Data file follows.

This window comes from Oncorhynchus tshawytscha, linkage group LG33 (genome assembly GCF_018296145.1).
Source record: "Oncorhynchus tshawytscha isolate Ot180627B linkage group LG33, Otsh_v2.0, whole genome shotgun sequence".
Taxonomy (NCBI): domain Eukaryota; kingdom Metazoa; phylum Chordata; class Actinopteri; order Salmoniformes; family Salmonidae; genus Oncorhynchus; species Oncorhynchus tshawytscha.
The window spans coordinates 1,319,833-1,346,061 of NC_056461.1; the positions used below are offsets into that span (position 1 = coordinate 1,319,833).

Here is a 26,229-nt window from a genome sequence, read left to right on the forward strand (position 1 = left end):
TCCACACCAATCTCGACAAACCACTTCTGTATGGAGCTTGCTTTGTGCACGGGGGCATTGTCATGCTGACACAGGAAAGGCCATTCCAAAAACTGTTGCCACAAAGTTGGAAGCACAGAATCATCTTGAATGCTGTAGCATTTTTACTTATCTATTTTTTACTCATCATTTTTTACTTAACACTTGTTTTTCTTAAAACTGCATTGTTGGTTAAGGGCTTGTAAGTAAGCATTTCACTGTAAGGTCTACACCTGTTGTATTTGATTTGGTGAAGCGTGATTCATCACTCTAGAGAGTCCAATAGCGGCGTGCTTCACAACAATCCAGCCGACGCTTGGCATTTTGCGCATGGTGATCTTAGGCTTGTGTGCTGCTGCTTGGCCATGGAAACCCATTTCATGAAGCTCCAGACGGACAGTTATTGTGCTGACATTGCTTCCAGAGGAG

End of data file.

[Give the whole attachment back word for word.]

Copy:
This window comes from Oncorhynchus tshawytscha, linkage group LG33 (genome assembly GCF_018296145.1).
Source record: "Oncorhynchus tshawytscha isolate Ot180627B linkage group LG33, Otsh_v2.0, whole genome shotgun sequence".
Taxonomy (NCBI): domain Eukaryota; kingdom Metazoa; phylum Chordata; class Actinopteri; order Salmoniformes; family Salmonidae; genus Oncorhynchus; species Oncorhynchus tshawytscha.
The window spans coordinates 1,319,833-1,346,061 of NC_056461.1; the positions used below are offsets into that span (position 1 = coordinate 1,319,833).

Here is a 26,229-nt window from a genome sequence, read left to right on the forward strand (position 1 = left end):
TCCACACCAATCTCGACAAACCACTTCTGTATGGAGCTTGCTTTGTGCACGGGGGCATTGTCATGCTGACACAGGAAAGGCCATTCCAAAAACTGTTGCCACAAAGTTGGAAGCACAGAATCATCTTGAATGCTGTAGCATTTTTACTTATCTATTTTTTACTCATCATTTTTTACTTAACACTTGTTTTTCTTAAAACTGCATTGTTGGTTAAGGGCTTGTAAGTAAGCATTTCACTGTAAGGTCTACACCTGTTGTATTTGATTTGGTGAAGCGTGATTCATCACTCTAGAGAGTCCAATAGCGGCGTGCTTCACAACAATCCAGCCGACGCTTGGCATTTTGCGCATGGTGATCTTAGGCTTGTGTGCTGCTGCTTGGCCATGGAAACCCATTTCATGAAGCTCCAGACGGACAGTTATTGTGCTGACATTGCTTCCAGAGGAG